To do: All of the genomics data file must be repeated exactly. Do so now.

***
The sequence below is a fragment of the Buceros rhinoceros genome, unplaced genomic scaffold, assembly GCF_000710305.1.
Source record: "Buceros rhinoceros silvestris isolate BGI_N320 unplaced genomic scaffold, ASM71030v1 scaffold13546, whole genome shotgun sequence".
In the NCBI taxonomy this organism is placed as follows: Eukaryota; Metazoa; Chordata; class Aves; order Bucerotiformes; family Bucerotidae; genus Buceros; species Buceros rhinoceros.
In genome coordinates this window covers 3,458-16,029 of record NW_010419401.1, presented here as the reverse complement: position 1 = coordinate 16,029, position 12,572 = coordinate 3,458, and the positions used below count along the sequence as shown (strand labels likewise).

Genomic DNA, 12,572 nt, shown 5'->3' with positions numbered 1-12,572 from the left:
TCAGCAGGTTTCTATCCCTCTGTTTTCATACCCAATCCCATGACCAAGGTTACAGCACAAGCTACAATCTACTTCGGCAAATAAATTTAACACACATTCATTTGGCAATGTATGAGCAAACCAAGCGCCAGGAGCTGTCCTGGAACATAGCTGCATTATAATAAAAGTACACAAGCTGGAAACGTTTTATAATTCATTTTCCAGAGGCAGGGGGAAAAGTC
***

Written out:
The sequence below is a fragment of the Buceros rhinoceros genome, unplaced genomic scaffold, assembly GCF_000710305.1.
Source record: "Buceros rhinoceros silvestris isolate BGI_N320 unplaced genomic scaffold, ASM71030v1 scaffold13546, whole genome shotgun sequence".
In the NCBI taxonomy this organism is placed as follows: Eukaryota; Metazoa; Chordata; class Aves; order Bucerotiformes; family Bucerotidae; genus Buceros; species Buceros rhinoceros.
In genome coordinates this window covers 3,458-16,029 of record NW_010419401.1, presented here as the reverse complement: position 1 = coordinate 16,029, position 12,572 = coordinate 3,458, and the positions used below count along the sequence as shown (strand labels likewise).

Genomic DNA, 12,572 nt, shown 5'->3' with positions numbered 1-12,572 from the left:
TCAGCAGGTTTCTATCCCTCTGTTTTCATACCCAATCCCATGACCAAGGTTACAGCACAAGCTACAATCTACTTCGGCAAATAAATTTAACACACATTCATTTGGCAATGTATGAGCAAACCAAGCGCCAGGAGCTGTCCTGGAACATAGCTGCATTATAATAAAAGTACACAAGCTGGAAACGTTTTATAATTCATTTTCCAGAGGCAGGGGGAAAAGTC